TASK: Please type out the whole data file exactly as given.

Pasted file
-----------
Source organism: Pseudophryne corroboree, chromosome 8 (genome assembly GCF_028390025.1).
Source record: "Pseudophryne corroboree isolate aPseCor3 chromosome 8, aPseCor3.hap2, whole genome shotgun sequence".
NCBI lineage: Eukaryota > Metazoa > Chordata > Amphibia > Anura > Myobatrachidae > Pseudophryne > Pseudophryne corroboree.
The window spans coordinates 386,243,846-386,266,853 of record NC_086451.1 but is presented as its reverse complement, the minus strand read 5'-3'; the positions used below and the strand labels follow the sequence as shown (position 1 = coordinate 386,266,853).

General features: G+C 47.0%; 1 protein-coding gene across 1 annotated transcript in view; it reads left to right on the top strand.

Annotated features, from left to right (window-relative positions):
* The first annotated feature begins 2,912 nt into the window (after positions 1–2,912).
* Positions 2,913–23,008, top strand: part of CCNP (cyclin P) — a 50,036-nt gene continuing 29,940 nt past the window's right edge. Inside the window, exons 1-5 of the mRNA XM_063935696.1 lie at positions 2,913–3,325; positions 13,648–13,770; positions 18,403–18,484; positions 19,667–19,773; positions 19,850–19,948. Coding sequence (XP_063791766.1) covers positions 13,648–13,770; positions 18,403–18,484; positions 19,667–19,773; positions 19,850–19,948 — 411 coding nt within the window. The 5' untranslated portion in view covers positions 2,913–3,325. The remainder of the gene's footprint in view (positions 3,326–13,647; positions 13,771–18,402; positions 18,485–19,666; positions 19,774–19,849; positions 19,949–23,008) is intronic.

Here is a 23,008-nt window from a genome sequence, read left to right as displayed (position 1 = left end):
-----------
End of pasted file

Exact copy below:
Source organism: Pseudophryne corroboree, chromosome 8 (genome assembly GCF_028390025.1).
Source record: "Pseudophryne corroboree isolate aPseCor3 chromosome 8, aPseCor3.hap2, whole genome shotgun sequence".
NCBI lineage: Eukaryota > Metazoa > Chordata > Amphibia > Anura > Myobatrachidae > Pseudophryne > Pseudophryne corroboree.
The window spans coordinates 386,243,846-386,266,853 of record NC_086451.1 but is presented as its reverse complement, the minus strand read 5'-3'; the positions used below and the strand labels follow the sequence as shown (position 1 = coordinate 386,266,853).

General features: G+C 47.0%; 1 protein-coding gene across 1 annotated transcript in view; it reads left to right on the top strand.

Annotated features, from left to right (window-relative positions):
* The first annotated feature begins 2,912 nt into the window (after positions 1–2,912).
* Positions 2,913–23,008, top strand: part of CCNP (cyclin P) — a 50,036-nt gene continuing 29,940 nt past the window's right edge. Inside the window, exons 1-5 of the mRNA XM_063935696.1 lie at positions 2,913–3,325; positions 13,648–13,770; positions 18,403–18,484; positions 19,667–19,773; positions 19,850–19,948. Coding sequence (XP_063791766.1) covers positions 13,648–13,770; positions 18,403–18,484; positions 19,667–19,773; positions 19,850–19,948 — 411 coding nt within the window. The 5' untranslated portion in view covers positions 2,913–3,325. The remainder of the gene's footprint in view (positions 3,326–13,647; positions 13,771–18,402; positions 18,485–19,666; positions 19,774–19,849; positions 19,949–23,008) is intronic.

Here is a 23,008-nt window from a genome sequence, read left to right as displayed (position 1 = left end):